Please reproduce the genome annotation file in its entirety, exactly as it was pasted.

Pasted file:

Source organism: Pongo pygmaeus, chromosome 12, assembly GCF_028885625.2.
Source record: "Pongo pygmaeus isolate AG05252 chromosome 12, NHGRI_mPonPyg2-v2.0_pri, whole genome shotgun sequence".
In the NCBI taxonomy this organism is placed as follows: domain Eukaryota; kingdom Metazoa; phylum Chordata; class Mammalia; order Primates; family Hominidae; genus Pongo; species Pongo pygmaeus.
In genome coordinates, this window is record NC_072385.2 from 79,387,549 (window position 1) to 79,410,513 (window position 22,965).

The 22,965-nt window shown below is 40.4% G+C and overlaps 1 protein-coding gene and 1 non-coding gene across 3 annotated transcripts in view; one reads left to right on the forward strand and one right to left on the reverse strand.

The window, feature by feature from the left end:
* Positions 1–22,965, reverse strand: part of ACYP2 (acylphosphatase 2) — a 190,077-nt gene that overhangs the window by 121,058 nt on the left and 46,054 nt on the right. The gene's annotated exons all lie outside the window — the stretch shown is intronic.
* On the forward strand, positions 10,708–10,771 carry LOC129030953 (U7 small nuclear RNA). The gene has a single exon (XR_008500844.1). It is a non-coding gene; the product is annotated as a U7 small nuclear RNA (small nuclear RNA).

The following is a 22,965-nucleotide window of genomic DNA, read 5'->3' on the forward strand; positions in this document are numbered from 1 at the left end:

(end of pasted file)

Source organism: Pongo pygmaeus, chromosome 12, assembly GCF_028885625.2.
Source record: "Pongo pygmaeus isolate AG05252 chromosome 12, NHGRI_mPonPyg2-v2.0_pri, whole genome shotgun sequence".
In the NCBI taxonomy this organism is placed as follows: domain Eukaryota; kingdom Metazoa; phylum Chordata; class Mammalia; order Primates; family Hominidae; genus Pongo; species Pongo pygmaeus.
In genome coordinates, this window is record NC_072385.2 from 79,387,549 (window position 1) to 79,410,513 (window position 22,965).

The 22,965-nt window shown below is 40.4% G+C and overlaps 1 protein-coding gene and 1 non-coding gene across 3 annotated transcripts in view; one reads left to right on the forward strand and one right to left on the reverse strand.

The window, feature by feature from the left end:
* Positions 1–22,965, reverse strand: part of ACYP2 (acylphosphatase 2) — a 190,077-nt gene that overhangs the window by 121,058 nt on the left and 46,054 nt on the right. The gene's annotated exons all lie outside the window — the stretch shown is intronic.
* On the forward strand, positions 10,708–10,771 carry LOC129030953 (U7 small nuclear RNA). The gene has a single exon (XR_008500844.1). It is a non-coding gene; the product is annotated as a U7 small nuclear RNA (small nuclear RNA).

The following is a 22,965-nucleotide window of genomic DNA, read 5'->3' on the forward strand; positions in this document are numbered from 1 at the left end: